I couldnt disgree more strongly. I would be surprised if you were a small business owner, to believe as you do. As a small business, you have very little power. Those with the money have the power in any negotiation. We are continually told that if we want X job, we must accept the client’s terms or they will go elsewhere. This means no work for us. It’s like a set of dominos; it takes only one of our industry to cave in, and the rest will be forced to follow suit or get no business. There is no competitive advantage by having a great product, it all comes down to money.

Michael Ratner
Michael Ratner
5 years ago

It’s a cruel world.
Why doesn’t Woolworth’s address it’s core problems which happy to be in grocery industry mainly. This is the desire of number crunchers, so far removed from it’s core existence.
Hopefully Woolworths have easier access to finance than most of their suppliers.
Reduce everyone to 30 days. Create a new group of raving fans which they don’t seem to be able to do currently.
Some of this behaviour reeks of blackmail and financial flexing.
Michael – Compendium

Ron Freeman
Ron Freeman
5 years ago

Woolworths not only has declining market share and profitability, they now also have serious cashflow problems.

Trouble ahead!!! Caveat vendor!!!

Phil Rutherford
Phil Rutherford
5 years ago

What many people don’t realise is that organisations such as Woolies, all of the banks, and any other large corporation, don’t have customers. They have clients – that is, the shareholders – and they have the money producing product. That is, you and me. We are part of the product that that organisations use to make money for their clients.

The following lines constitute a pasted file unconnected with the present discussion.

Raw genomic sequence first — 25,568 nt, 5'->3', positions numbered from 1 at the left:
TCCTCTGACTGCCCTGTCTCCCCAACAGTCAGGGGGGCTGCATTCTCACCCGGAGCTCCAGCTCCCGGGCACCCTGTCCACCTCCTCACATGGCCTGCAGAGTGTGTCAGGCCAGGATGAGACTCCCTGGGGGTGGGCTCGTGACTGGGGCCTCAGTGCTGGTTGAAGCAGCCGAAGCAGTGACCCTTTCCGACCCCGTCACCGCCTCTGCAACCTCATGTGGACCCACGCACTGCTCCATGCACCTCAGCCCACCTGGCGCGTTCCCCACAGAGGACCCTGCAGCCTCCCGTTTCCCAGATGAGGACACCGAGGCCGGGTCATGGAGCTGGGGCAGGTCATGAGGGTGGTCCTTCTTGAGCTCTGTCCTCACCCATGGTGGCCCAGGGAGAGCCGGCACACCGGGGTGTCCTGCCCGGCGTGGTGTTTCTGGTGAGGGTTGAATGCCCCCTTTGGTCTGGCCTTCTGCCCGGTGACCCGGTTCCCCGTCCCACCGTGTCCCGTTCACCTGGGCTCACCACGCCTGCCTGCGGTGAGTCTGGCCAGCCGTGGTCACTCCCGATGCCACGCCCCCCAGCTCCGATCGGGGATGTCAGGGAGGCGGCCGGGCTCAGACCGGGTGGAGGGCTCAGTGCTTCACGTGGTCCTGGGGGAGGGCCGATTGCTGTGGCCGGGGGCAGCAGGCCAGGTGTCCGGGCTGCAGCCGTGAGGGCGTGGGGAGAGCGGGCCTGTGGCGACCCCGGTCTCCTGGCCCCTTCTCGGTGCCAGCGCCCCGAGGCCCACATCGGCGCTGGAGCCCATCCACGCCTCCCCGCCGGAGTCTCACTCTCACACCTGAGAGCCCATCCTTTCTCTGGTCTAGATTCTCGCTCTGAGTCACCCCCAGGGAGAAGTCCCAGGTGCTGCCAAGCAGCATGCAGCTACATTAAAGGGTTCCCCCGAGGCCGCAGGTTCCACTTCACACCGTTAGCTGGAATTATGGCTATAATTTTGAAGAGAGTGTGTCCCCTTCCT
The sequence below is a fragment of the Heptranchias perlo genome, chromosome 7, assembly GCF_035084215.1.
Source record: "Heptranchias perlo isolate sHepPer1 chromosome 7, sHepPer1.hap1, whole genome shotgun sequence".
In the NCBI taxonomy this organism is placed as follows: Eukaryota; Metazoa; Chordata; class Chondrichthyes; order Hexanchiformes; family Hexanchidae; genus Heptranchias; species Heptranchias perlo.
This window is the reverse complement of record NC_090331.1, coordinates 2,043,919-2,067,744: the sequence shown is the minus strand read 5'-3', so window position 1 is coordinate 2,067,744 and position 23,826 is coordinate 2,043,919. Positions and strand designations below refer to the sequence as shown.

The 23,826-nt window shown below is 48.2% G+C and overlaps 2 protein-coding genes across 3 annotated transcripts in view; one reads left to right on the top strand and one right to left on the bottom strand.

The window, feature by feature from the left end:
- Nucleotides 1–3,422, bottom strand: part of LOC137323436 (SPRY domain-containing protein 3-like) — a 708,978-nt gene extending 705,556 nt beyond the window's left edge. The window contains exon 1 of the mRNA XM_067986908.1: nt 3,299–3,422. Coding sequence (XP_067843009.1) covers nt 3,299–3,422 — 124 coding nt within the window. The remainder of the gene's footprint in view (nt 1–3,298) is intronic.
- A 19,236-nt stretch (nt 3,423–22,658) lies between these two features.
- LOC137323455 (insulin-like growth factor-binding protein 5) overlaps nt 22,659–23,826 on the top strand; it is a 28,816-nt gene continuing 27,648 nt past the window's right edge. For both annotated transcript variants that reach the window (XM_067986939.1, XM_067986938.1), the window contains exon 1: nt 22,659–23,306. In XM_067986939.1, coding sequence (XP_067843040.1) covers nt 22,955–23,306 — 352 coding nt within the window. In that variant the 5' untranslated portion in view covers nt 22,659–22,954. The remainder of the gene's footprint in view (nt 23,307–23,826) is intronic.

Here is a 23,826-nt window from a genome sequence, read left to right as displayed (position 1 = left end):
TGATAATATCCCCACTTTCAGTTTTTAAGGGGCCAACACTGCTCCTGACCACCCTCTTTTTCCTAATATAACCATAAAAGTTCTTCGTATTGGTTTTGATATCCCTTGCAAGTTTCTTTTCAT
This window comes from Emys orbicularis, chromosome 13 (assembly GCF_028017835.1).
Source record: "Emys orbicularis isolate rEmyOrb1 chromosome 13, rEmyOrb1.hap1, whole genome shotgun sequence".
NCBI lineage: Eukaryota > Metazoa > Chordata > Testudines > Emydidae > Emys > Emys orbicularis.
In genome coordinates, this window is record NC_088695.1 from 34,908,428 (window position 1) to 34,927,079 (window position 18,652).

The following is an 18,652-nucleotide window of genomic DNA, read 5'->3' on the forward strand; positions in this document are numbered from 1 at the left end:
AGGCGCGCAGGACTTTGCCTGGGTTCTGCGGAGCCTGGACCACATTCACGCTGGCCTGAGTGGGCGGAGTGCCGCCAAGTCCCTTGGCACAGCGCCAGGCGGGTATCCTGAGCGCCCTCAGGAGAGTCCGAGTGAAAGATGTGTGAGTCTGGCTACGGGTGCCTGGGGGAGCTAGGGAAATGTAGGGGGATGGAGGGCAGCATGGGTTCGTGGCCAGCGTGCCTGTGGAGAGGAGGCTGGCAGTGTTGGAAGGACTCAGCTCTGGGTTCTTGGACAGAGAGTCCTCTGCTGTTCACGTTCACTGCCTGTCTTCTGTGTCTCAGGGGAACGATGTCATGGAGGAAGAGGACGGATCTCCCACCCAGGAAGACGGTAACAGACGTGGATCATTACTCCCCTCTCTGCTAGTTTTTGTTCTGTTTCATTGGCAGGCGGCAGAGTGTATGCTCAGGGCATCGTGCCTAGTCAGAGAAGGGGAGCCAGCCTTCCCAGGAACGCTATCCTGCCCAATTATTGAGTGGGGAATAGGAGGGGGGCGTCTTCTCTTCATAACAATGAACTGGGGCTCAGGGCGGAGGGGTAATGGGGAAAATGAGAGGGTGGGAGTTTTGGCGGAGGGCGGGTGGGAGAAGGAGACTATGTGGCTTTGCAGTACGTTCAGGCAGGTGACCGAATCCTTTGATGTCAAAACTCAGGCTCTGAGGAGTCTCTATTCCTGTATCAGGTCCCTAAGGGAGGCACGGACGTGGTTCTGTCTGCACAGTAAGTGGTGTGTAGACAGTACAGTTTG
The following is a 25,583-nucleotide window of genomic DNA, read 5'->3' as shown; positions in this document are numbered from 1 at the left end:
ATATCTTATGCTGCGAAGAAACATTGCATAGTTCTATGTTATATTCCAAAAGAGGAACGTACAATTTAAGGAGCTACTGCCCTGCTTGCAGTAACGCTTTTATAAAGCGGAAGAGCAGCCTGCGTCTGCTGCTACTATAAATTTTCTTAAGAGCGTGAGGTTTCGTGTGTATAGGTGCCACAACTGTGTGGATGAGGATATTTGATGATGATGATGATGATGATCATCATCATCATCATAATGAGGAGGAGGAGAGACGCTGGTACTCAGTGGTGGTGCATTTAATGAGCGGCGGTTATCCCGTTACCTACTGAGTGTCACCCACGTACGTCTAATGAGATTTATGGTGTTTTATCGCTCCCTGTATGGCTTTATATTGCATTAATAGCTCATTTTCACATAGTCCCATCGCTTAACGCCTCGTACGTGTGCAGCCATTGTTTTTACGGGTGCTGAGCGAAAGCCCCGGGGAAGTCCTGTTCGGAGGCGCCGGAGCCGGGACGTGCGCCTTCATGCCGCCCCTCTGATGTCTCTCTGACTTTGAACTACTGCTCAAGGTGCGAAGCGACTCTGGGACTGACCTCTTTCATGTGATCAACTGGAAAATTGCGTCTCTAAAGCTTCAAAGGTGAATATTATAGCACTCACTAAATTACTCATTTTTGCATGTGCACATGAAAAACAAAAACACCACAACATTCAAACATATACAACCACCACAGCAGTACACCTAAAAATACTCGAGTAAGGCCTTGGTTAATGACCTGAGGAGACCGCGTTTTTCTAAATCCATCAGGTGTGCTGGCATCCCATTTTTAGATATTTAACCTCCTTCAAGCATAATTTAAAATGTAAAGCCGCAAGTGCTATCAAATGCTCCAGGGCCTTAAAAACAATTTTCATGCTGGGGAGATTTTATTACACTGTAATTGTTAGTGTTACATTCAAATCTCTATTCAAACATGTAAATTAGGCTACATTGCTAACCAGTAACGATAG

Now, is anybody surprised that Woolworths, and no doubt many more such organisations, would act like this? I’m not.

sam
sam
5 years ago

I would be surprised if Woolworths have a cash flow problem when they are the biggest owner / operator of pokie machines in Australia. This is Just another example of putting their own interests above those of anyone else. why Australians are still buying from these people I will never know.

Jon Point
Jon Point
5 years ago

OK, Woolworths, tell ya what. Next time I buy groceries from you, you can expect payment in 60 days. What? Doesn’t work for you? But you demand this of others. What ever terms you expect are good enough for others. And, the comments by others supporting this charade are pure BS. I contracted to a multinational for a while, and they said we had to “voluntarily accept” (their words) credit terms of 90 days. I said that we could accomodate that, as long as we could invoice them on day 1. You will receive the product when you pay for it. This have held up the project for a bit, but it worked!